introducing me: the next planner and notebook addict

One of the best things about this site is the fact that no one here thinks you weird if you tell how many empty notebooks you have (about twenty), or how many planners you bought this year (three) or that you like to write with fountain pens (one of the five I have). This surprises none of you I guess. In my fist post as a new writer I want to tell you some things about me, and where I stand planner-wise.

I am a girl, 25 years old, a mathematician and living in the Netherlands. And I have always like paper and pens and stationery. I have been using a planner ever since it was first subscribed by our school teacher when I was 10. These planners have been just simple bound books with a week in one view. This was good, but then I discovered the existence of Filofax and Succes, and later Moleskine. Here my obsession began, and I have been switching around an buying too many planners until now.

Of course swithcing around isn't all bad. It does indeed cost a lot of money, and it wastes time. But it is a lot of fun playing around, and browsing in stores and looking at websites. But I find that I want to settle, to make it simple so that I can free up my mind for the things I want to do. So I try to stick with my personal size filofax, and an A4 notebook. We will see how it goes...

So what will I write about? I have some pens and notebooks to review, and a very good productivity book. And I have some ideas about simplifying I might get ready to share with you. Hope you will all enjoy.

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Another Patient! :)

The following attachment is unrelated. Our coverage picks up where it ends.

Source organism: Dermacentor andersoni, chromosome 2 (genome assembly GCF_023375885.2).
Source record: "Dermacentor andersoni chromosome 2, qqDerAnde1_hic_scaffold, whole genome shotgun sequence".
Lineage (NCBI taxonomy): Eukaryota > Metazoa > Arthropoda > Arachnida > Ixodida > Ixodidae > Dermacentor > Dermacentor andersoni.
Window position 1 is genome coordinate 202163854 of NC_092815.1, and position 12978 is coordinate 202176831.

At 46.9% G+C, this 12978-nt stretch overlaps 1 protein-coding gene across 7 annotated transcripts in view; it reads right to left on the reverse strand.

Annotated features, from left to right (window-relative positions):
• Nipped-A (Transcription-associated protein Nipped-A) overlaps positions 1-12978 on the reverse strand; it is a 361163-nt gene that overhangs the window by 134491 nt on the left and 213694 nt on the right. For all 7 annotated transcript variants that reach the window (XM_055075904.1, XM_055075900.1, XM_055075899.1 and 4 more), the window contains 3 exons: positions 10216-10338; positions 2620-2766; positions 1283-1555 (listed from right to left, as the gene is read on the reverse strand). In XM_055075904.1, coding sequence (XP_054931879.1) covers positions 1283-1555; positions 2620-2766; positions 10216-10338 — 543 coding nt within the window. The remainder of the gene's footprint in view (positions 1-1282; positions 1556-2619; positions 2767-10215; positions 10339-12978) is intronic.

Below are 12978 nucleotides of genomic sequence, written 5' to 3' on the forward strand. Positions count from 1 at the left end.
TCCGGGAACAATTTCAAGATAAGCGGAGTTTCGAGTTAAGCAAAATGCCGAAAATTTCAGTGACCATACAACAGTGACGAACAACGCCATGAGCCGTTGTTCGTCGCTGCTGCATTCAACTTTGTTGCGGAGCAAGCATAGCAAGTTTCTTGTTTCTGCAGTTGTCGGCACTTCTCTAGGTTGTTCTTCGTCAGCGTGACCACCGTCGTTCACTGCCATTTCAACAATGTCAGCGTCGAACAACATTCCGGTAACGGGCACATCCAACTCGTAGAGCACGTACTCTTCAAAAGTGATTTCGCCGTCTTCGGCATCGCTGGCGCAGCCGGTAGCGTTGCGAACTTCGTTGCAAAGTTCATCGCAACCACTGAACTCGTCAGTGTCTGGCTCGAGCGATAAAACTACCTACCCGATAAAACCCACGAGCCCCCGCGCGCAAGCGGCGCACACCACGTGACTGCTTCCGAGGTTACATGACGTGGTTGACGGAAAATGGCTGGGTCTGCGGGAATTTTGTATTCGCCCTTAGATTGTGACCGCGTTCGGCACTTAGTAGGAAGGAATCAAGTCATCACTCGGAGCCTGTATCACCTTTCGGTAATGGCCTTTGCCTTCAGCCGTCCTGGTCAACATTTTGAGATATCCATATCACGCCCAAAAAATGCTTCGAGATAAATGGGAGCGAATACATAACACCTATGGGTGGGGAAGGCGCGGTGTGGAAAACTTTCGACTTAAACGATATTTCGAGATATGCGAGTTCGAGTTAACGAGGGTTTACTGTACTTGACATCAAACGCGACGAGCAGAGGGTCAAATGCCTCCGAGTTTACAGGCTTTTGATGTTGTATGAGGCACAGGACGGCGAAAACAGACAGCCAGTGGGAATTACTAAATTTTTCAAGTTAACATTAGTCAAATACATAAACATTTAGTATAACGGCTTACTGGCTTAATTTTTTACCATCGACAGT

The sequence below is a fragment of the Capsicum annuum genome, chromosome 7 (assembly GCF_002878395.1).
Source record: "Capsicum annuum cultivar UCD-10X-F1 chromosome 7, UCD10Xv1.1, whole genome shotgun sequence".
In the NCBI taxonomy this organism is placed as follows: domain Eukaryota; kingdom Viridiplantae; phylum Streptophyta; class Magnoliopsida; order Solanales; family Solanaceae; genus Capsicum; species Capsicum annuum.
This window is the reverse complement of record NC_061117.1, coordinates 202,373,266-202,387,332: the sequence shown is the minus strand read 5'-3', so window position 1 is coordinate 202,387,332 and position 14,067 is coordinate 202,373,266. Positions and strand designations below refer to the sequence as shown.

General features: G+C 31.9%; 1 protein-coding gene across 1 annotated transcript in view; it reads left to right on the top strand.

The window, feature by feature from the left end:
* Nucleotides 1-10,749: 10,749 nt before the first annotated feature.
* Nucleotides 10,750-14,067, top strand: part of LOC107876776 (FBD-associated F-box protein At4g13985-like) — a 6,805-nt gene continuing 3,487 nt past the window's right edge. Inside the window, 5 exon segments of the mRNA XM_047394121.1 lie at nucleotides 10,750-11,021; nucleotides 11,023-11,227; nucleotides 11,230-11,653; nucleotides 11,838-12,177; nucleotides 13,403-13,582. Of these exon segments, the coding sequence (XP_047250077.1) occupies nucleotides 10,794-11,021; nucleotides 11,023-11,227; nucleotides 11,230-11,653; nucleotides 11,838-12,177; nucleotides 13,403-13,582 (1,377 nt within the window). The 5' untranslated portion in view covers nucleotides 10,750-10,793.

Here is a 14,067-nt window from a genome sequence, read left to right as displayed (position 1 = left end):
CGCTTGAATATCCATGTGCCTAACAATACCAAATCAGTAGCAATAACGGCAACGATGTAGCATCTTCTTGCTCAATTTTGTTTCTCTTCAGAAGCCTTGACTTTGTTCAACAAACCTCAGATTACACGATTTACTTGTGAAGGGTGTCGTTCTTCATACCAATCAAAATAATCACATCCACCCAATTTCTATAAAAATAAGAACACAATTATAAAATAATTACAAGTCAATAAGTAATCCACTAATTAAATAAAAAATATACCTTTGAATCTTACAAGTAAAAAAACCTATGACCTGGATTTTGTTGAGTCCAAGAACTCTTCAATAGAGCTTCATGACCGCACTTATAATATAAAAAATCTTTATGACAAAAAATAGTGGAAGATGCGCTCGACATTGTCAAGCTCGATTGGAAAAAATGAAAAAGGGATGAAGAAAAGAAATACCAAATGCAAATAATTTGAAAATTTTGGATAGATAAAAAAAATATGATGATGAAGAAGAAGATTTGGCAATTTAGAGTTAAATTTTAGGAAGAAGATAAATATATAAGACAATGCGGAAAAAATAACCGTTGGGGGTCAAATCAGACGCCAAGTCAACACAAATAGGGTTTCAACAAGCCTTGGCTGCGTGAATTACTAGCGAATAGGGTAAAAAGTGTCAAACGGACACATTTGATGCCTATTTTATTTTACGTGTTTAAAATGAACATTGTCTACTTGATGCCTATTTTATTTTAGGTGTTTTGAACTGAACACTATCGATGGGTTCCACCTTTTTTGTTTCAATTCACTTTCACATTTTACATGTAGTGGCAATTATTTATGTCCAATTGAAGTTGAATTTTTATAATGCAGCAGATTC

Hi Paulien!

Welcome to the Asylum! :) Like you, I too worship the Queen of all Sciences in addition to feeding my addiction to organizers and notebooks. Take it from me, you'll grow to love this website!

> So what will I write about?

I'm always interested in reading how people take notes during lectures. One thing that served me well in times past (I'm 51 and retired) was to simply write every question that the lecturer asked on the left hand side of my Cornell notes, and after class I would fill in the right hand side with the answers.

Please tell us about your note-taking methods and I would also love to read about what interests you in Mathematics. Personally, I like reading biographies of the great Mathematicians of the past and working with matrices.

> I have some pens and notebooks
> to review, and a very good productivity
> book. And I have some ideas about
> simplifying I might get ready to share
> with you. Hope you will all enjoy.

I'm sure we all will enjoy what you choose to share with us. Notebooks and journals are naked without good ideas to record in them. :)

- Bill

really dumb question

Ok - how are you guys using Moleskins as planners? Or are you buying the Moleskin agendas?

Much paste

When I'm using a Molekine or other journal as my planner, I print out forms and past them in. Each week I do a weekly plan, some on forms and some on the paper itself. Then each day I paste in a daily hours and task list form, then keep capturing stuff in the following pages until the next day. I usually fill out the daily forms at the beginning of the week and keep them in some folder or pocket. I use page darts (link below) to mark the beginning of the week, the day I'm on, and important entries. I love the open-endedness of this system. I don't like switching notebooks because I have to reprint and re-paste all the information sheets and month forms (I could just stick those in the back pocket, but I tend to put other stuff in there). Also, I like to switch at the beginning of a week, but that means some pages at the end don't get used. Still, I do enjoy this system and, although I'm not using it now, will probably return again.

Book Darts Website

math and notes

Hi Bill,
Thanks for your comment, nice to hear from another math-lover. I am in applied maths, mostly queueing theory and stochastic models. Very different.
I don't have any lectures anymore now, so not that much notetaking. But I wrote this article before about how I did it when I still had lectures. Notetaking in lectures was not what I did best, but I tried.
I know I will enjoy diyplanner, I have already been a member for some time.

Stepping up


Congratulations on stepping up to be one of the regular writers.